Covid Scotland: Five-fold rise in number of primary pupils missing at least half of schooling

Teachers have seen a five-fold increase in the number of children missing more than half of their schooling over the past academic year, raising concerns about the potential impact on pupils.

The figures emerged as the Scottish Government was accused of having a “tired and unambitious” plan to help students who missed out on schooling due to the pandemic.

Figures obtained by the Scottish Liberal Democrats show the percentage of primary school pupils missing at least half of their scheduled schooling had risen from 0.2 per cent to 1 per cent of all pupils. More than a quarter (25.4 per cent) were absent for more than 10 per cent of the year.

Pre-pandemic figures from 2018/19 state fewer than 15 per cent of pupils were absent for more than 10 per cent of their schooling.

Covid-19 saw a major rise in the number of absences among students, the Liberal Democrats have said.

This figure has also risen to almost half of pupils in secondary schools, with 49.6 per cent of secondary pupils missing at least 10 per cent of their schooling during the past academic year.

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The number missing more than half has doubled from 2 per cent in 2018/19 to 4 per cent in 2020/21.

Willie Rennie, the party’s education spokesperson, said the impact of the virus on pupils meant increased absences as Covid-19 spread rapidly in school estates.

He said: “Teachers, parents and pupils did an incredible job learning as well as they could during the pandemic. However, what these figures show is that school absences increased dramatically as pupils were struck down by the virus or forced to repeatedly isolate.

"There is limited assistance to help young people's education bounce back from the pandemic.

“Every minute in school is precious for young minds and the loss of so much time is such a loss of opportunity to grow.

"The SNP' s education recovery plan is tired and unambitious. The poverty-related attainment gap is as wide as ever and the SNP have run out of ideas on how to close it.

“The Scottish Liberal Democrats have set out plans for bounce back support in schools, including more teachers and assistants to cut class sizes, guaranteed outdoor learning and a guided programme of additional support for senior pupils. That's the kind of ambitious plan that the SNP Government should learn from."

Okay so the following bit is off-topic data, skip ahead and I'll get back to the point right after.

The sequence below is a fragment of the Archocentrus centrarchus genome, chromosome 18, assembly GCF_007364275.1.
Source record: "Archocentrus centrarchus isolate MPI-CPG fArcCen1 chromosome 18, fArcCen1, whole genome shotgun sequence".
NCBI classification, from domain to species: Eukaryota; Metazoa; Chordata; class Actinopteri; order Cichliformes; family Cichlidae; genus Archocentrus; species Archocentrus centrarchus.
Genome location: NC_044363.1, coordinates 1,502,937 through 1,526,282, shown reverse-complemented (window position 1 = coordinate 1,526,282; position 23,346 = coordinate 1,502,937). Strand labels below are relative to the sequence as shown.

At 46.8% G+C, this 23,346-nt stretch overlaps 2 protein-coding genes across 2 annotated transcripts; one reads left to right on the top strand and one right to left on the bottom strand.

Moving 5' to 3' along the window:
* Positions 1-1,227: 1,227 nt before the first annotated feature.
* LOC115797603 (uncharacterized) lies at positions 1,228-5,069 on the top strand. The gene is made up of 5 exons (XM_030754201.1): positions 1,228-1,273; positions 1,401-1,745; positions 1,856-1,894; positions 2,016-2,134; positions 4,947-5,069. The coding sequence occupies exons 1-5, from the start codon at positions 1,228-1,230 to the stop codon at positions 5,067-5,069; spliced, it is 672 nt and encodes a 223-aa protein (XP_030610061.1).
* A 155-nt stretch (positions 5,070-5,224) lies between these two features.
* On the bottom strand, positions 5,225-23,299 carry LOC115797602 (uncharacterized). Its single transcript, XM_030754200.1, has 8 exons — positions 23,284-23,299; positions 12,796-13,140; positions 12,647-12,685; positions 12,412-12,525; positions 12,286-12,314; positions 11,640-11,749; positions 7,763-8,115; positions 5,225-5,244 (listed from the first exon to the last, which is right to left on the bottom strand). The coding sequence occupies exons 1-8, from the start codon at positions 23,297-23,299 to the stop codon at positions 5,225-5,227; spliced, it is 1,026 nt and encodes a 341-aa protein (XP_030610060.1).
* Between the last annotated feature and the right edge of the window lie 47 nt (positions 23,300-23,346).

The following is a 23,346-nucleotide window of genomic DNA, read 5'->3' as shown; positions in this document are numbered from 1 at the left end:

Scotland’s largest education union, the EIS, said pupils missing school leads to “challenges” for pupils and teachers alike, and called for better measures to avoid a repeat this winter.

A spokesperson for the union said: “Clearly, the winter months can increase the risk of pupils missing school as a result of illness. The normal winter viruses, coupled with still high rates of Covid infection, can lead to significant numbers of young people being absent from school.

"This creates challenges for pupils and teachers alike, with interruptions to young people’s education when they are off ill.

"While some level of sickness absence is always expected, particularly during the winter months, this again highlights the need for continuing mitigations in schools to minimise the risk of viral spread – both to protect the health of pupils and staff and, also, to reduce the impact on young people’s education.”

Responding, education secretary Shirley-Anne Somerville said millions in funding had been pledged to help close the attainment gap and tackle the disruption from Covid.

She said: “We have invested almost £500m over 2020/21 and 2021/22 to help tackle education disruption caused by Covid. That includes £240m to support local authorities to support the recruitment of more than 2,200 additional teachers and over 200 support staff in 2020/21.

“Recognising that the impacts of Covid will have fallen most heavily on those who are already most disadvantaged, our refreshed Scottish Attainment Challenge – backed by investment of £1 billion in this Parliament – empowers schools and local councils to drive education recovery and accelerate progress in tackling the poverty-related attainment gap.”

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